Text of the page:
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Teen Critically Injured by Reckless Personal Watercraft Operator

A15-year-old North Carolina girl suffered critical injures when the man operating the personal watercraft towing an innertube on which she was riding ran too close to a dock on Virginia’s Smith Mountain Lake. A 12-year-old boy also required medical treatment after the August 19, 2017, wreck.

 

 

Officers with Virginia’s Department of Game and Inland Fisheries have filed charges for reckless operation of a personal watercraft and exceeding the capacity on a PWC. Three children were on the towed tube, bringing the number of passengers to four. A PWC’s capacity is generally restricted to the number of seats, and the DGIF’s webpage on personal watercraft regulations states, “It is unlawful to operate a PWC while carrying passengers in excess of the number for which the craft was designed by the manufacturer; including towed passengers.”

Bystanders saved the critically injured teen from the lake after she lost consciousness off the shore of the Water’s Edge community in Franklin County, VA. The girl was airlifted to Carilion Roanoke Memorial Hospital and remained hospitalized four days after hitting the dock near the spot where Bull Run Creek joins Smith Mountain Lake.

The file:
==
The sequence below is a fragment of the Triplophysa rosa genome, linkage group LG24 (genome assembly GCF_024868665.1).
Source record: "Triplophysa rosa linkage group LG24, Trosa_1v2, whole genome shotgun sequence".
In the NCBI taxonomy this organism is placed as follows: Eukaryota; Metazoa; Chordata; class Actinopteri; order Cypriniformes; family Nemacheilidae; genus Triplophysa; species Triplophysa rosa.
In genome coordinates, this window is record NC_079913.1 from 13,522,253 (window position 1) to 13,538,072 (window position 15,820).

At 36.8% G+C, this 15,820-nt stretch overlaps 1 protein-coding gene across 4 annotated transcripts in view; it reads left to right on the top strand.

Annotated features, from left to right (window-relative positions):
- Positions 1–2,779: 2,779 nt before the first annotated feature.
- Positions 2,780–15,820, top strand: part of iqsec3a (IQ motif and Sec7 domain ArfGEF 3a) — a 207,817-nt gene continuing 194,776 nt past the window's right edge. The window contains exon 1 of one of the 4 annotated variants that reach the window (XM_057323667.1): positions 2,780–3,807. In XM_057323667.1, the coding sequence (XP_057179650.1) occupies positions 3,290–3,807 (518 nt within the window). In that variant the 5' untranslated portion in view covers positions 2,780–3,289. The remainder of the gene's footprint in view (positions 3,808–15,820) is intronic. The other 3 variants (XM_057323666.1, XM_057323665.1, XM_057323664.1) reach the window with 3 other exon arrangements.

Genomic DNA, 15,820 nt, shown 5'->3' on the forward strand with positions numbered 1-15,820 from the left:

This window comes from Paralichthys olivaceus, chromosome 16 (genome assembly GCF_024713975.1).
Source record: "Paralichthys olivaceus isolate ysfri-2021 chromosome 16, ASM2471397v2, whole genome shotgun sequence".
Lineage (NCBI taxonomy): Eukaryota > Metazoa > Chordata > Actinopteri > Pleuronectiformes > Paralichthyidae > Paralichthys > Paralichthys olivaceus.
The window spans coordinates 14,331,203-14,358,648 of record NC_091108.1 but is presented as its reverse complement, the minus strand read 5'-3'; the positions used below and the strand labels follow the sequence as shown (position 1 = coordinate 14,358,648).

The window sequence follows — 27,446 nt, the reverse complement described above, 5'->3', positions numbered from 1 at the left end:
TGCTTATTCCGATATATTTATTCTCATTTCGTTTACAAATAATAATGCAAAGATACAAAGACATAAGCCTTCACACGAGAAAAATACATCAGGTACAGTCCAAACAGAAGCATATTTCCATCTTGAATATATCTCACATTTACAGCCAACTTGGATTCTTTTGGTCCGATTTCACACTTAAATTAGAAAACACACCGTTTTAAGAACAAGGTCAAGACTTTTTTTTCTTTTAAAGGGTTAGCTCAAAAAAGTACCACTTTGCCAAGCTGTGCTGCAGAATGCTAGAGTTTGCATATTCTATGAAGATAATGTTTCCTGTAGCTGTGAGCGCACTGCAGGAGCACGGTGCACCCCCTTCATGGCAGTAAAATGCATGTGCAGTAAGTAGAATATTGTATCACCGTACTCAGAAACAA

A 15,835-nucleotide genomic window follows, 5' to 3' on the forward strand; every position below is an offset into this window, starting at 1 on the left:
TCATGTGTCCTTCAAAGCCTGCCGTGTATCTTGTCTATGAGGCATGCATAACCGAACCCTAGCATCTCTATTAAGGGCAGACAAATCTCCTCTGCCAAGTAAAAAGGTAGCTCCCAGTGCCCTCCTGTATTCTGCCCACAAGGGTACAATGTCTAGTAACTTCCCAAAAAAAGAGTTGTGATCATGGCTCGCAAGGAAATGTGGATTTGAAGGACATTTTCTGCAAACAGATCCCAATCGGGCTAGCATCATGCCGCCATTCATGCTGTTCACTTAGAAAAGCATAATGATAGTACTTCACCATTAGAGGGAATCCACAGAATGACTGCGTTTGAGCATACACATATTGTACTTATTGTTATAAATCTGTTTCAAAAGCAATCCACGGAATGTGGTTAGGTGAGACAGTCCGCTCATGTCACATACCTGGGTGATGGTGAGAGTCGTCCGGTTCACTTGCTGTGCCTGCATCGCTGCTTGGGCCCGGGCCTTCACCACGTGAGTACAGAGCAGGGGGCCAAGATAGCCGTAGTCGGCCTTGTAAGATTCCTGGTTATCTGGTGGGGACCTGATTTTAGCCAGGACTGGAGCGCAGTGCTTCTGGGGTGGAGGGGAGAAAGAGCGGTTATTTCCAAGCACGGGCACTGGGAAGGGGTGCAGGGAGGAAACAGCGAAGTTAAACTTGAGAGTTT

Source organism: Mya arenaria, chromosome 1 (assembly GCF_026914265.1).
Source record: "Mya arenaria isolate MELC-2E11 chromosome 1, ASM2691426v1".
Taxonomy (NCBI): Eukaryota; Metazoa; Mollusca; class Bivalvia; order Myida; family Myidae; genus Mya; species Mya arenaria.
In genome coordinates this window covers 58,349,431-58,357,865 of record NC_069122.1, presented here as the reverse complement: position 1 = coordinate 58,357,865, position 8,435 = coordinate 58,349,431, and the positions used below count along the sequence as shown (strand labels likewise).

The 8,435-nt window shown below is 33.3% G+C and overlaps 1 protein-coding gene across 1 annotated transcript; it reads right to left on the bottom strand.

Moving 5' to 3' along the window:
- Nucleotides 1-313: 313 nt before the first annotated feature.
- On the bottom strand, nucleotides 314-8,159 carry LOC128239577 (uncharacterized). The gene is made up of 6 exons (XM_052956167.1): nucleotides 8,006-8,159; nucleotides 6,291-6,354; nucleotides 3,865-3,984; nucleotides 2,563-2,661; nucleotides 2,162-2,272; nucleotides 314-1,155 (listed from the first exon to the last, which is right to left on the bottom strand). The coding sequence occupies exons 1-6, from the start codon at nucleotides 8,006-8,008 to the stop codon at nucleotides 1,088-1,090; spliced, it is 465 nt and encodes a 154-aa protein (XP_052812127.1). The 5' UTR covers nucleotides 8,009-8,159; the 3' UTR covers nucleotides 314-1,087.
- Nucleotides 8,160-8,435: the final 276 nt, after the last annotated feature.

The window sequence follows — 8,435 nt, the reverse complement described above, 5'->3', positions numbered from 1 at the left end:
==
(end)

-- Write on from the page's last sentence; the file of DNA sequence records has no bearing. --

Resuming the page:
A physical education instructor who had previously worked as a lifeguard was the first to reach the stricken teen. She told reporters that people noticed the PWC operator speeding and coming too close to the dock. The DGIF officers may have taken such descriptions into account when charging the man steering the personal watercraft with reckless operation.

As stated in section 29.1-738.03 of the Virginia Code “a person shall be guilty of reckless operation of a motorboat or vessel“ when he or she acts “recklessly or at a speed or in such a manner so as to endanger the life, limb or property of any person.” The statute lists four examples of recklessness on the water:

 

  1. Weaving through vessels which are underway, stopped, moored or at anchor while exceeding a reasonable speed under the circumstances and traffic conditions existing at the time;
  2. Following another vessel or person on water skis or other similar device, crossing the path of another vessel, or jumping the wake of another vessel more closely than is reasonable and prudent, having due regard to the speed of both vessels and the traffic on and the condition of the waters at the time;
  3. Crossing between the towing vessel and a person on water skis or other device; or
  4. Steering toward an object or person and turning sharply in close proximity to such object or person in order to spray or attempt to spray the object or person with the wash or jet spray of the personal watercraft.

 

Accidents like this one on Smith Mountain Lake can happen on any body of water when boaters and PWC operators do not act safely. While boating appears to offer a freedom and margin for error generally unavailable to drivers, incidents such as this one that left a North Carolina critically injured illustrate that life-threatening danger is always just one poor choice away.

EJL

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